So, it appears that I have Utterly Forgotten everything about this book in 12 short days, so my first order of bidness, on Get Back To Work Day is?  Rereading the manuscript.  Again.

Also, there does not appear to be a Bluetooth dongle anywhere in this house, which fact is producing a cosmic crane-load of angst.  Steve has gone out to hunt and gather and promises to bring said dongle home, but how can he be sure — that’s what I want to know.

Also, also, I finished reading Vision in Silver, only to find that the ebook edition of Marked in Flesh is $13.99, which — no.  I guess I’ll wait ’til next year to find out how long the Elders have given Simon to prove his point — just as Simon begins to Get A Clue, may I say?

Also, also, also!  Windows has declared itself to be downloading updates for the last six hours, revving like a jet plane the while.  Steve has done Mighty Work in re resetting directories and whatall, but it hasn’t seemed to appease Windows, or even convinced it to shut up so I can hear myself think.  I may be finishing this book sitting in a corner of the couch, with the nice, quiet Linux laptop.

We did visit the ocean very briefly yesterday, and came home to find a note from Baen, pointing to the Official Press Release regarding the partnership between Baen ebooks and Pinbeam Books.  Here’s your link.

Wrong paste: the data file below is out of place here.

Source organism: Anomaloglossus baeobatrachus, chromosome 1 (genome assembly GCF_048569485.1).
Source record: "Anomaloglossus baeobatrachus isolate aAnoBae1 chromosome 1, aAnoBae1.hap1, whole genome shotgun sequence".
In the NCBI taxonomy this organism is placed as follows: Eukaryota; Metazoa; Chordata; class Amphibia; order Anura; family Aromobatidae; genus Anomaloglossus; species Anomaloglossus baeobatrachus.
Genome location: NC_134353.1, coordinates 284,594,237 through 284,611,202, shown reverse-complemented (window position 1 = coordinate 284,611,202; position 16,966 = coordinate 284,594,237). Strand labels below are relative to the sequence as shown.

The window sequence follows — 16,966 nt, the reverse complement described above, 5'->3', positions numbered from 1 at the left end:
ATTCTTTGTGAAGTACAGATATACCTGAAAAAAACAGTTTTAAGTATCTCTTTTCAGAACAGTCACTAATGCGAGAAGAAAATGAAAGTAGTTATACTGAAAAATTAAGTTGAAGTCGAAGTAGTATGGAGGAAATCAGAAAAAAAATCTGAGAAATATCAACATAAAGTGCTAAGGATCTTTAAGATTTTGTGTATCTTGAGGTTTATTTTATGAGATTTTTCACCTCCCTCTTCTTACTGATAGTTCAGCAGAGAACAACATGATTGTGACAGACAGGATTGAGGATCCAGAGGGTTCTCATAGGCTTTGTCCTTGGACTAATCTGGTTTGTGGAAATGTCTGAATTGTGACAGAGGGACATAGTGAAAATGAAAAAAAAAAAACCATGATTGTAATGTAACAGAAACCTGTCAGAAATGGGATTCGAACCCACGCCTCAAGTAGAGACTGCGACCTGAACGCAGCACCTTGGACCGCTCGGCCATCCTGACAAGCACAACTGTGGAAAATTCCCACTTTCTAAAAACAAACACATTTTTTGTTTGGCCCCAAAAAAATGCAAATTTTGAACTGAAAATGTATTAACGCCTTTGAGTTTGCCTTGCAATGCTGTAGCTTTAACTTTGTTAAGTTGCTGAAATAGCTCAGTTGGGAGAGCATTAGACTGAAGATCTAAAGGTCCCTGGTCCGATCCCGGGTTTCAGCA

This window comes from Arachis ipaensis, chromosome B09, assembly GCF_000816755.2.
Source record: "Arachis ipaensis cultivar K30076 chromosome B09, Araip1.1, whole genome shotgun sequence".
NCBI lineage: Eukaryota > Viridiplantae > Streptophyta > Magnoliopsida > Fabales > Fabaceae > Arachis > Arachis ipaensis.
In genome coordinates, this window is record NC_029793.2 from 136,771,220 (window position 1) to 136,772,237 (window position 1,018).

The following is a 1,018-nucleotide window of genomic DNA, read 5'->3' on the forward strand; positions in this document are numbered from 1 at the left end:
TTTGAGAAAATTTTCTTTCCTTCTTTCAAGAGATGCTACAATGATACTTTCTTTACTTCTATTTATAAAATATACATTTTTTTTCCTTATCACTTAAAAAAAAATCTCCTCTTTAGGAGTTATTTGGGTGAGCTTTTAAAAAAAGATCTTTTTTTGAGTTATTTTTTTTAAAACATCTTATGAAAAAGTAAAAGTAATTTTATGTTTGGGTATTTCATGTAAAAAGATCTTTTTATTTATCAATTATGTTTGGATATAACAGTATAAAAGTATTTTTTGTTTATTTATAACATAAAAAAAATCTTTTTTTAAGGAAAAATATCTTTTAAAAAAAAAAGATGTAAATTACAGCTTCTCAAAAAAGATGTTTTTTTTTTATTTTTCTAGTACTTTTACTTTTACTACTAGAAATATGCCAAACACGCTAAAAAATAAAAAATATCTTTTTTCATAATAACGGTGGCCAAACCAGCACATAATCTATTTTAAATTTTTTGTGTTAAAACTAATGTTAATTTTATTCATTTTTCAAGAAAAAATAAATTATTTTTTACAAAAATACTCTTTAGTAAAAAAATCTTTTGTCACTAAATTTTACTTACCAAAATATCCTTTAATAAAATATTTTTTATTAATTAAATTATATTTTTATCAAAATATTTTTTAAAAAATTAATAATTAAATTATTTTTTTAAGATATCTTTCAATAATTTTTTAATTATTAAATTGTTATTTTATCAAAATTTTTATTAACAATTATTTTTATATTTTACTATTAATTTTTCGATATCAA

Everybody have a good weekend.

I’ll be on the couch.



11 thoughts on “La”

  1. OverDrive is a free app that will let you check ebooks out of the library. I have it on my Kindle, my Nook, my phone, and my computer. Just a thought…

  2. Thanks for the reminder. I actually have Overdrive on my phone. What I don’t have is a library system that believes in stocking much in the way of sf/f. I just logged in, and Maine InfoNet claims to not own any books by Anne Bishop. On the other hand, it let me put a hold on one of the two copies of Fire Touched available, so, yanno — half-win.

  3. I would be glad to gift you ebook Marked in Flesh. What’s the best way for me to do that? It would be a small way for me to thank you for countless hours of enjoyment in your universe.

  4. Does your library system have a reciprocal arrangement with any others? May be able to pick up a dead tree version with interlibrary loan.

    Hoopla is an App I didn’t know about until it was listed on the library home page – music and graphic novels are what I’ve enjoyed with it.

  5. If you lie to Windows 10 and tell it you are on a metered connection you can decide yourself when updates will be downloaded rather than letting Windows 10 decide. Then you could start updates when you are leaving the room, perhaps.

    Haven’t gotten around to reading the Anne Bishop books yet, but perhaps I will since you seem to like them and I trust your taste (given that I buy all your books!). Maybe after I finish the Vorkosigan saga books – another long-running series that I’m just now getting around to reading. Late to the party again.

  6. I’m clinging to Win7, and am seriously contemplating entering a long-term relationship with Linux Mint, which I have on Number 10 Ox, the laptop, and which is just so…quiet, and efficient, and well-behaved, and is such a pleasure to work on. Unlike the Drama Queen desktop.